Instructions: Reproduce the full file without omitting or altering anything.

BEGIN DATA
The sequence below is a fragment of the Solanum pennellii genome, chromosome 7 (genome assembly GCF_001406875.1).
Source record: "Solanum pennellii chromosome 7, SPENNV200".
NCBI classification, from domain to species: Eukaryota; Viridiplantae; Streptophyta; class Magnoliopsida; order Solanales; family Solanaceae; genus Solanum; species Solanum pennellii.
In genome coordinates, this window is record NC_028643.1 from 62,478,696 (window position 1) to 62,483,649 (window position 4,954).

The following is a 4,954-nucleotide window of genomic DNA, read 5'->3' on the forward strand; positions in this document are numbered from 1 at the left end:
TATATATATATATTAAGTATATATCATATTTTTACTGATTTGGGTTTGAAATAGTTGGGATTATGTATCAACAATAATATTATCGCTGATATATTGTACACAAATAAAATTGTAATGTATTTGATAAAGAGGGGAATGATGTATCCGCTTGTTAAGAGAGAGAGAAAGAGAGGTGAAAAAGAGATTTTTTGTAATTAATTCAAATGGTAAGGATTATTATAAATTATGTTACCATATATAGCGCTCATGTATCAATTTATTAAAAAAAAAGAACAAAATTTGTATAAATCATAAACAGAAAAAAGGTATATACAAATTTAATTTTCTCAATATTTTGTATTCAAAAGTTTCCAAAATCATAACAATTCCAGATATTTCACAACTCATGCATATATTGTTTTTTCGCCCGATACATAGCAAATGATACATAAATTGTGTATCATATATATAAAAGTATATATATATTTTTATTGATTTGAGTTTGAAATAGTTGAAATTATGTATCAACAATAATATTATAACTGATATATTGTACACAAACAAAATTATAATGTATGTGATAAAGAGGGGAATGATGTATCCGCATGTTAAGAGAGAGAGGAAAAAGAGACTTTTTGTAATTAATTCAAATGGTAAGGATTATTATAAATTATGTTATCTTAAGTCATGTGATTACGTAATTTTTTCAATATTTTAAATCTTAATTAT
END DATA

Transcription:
The sequence below is a fragment of the Solanum pennellii genome, chromosome 7 (genome assembly GCF_001406875.1).
Source record: "Solanum pennellii chromosome 7, SPENNV200".
NCBI classification, from domain to species: Eukaryota; Viridiplantae; Streptophyta; class Magnoliopsida; order Solanales; family Solanaceae; genus Solanum; species Solanum pennellii.
In genome coordinates, this window is record NC_028643.1 from 62,478,696 (window position 1) to 62,483,649 (window position 4,954).

The following is a 4,954-nucleotide window of genomic DNA, read 5'->3' on the forward strand; positions in this document are numbered from 1 at the left end:
TATATATATATATTAAGTATATATCATATTTTTACTGATTTGGGTTTGAAATAGTTGGGATTATGTATCAACAATAATATTATCGCTGATATATTGTACACAAATAAAATTGTAATGTATTTGATAAAGAGGGGAATGATGTATCCGCTTGTTAAGAGAGAGAGAAAGAGAGGTGAAAAAGAGATTTTTTGTAATTAATTCAAATGGTAAGGATTATTATAAATTATGTTACCATATATAGCGCTCATGTATCAATTTATTAAAAAAAAAGAACAAAATTTGTATAAATCATAAACAGAAAAAAGGTATATACAAATTTAATTTTCTCAATATTTTGTATTCAAAAGTTTCCAAAATCATAACAATTCCAGATATTTCACAACTCATGCATATATTGTTTTTTCGCCCGATACATAGCAAATGATACATAAATTGTGTATCATATATATAAAAGTATATATATATTTTTATTGATTTGAGTTTGAAATAGTTGAAATTATGTATCAACAATAATATTATAACTGATATATTGTACACAAACAAAATTATAATGTATGTGATAAAGAGGGGAATGATGTATCCGCATGTTAAGAGAGAGAGGAAAAAGAGACTTTTTGTAATTAATTCAAATGGTAAGGATTATTATAAATTATGTTATCTTAAGTCATGTGATTACGTAATTTTTTCAATATTTTAAATCTTAATTAT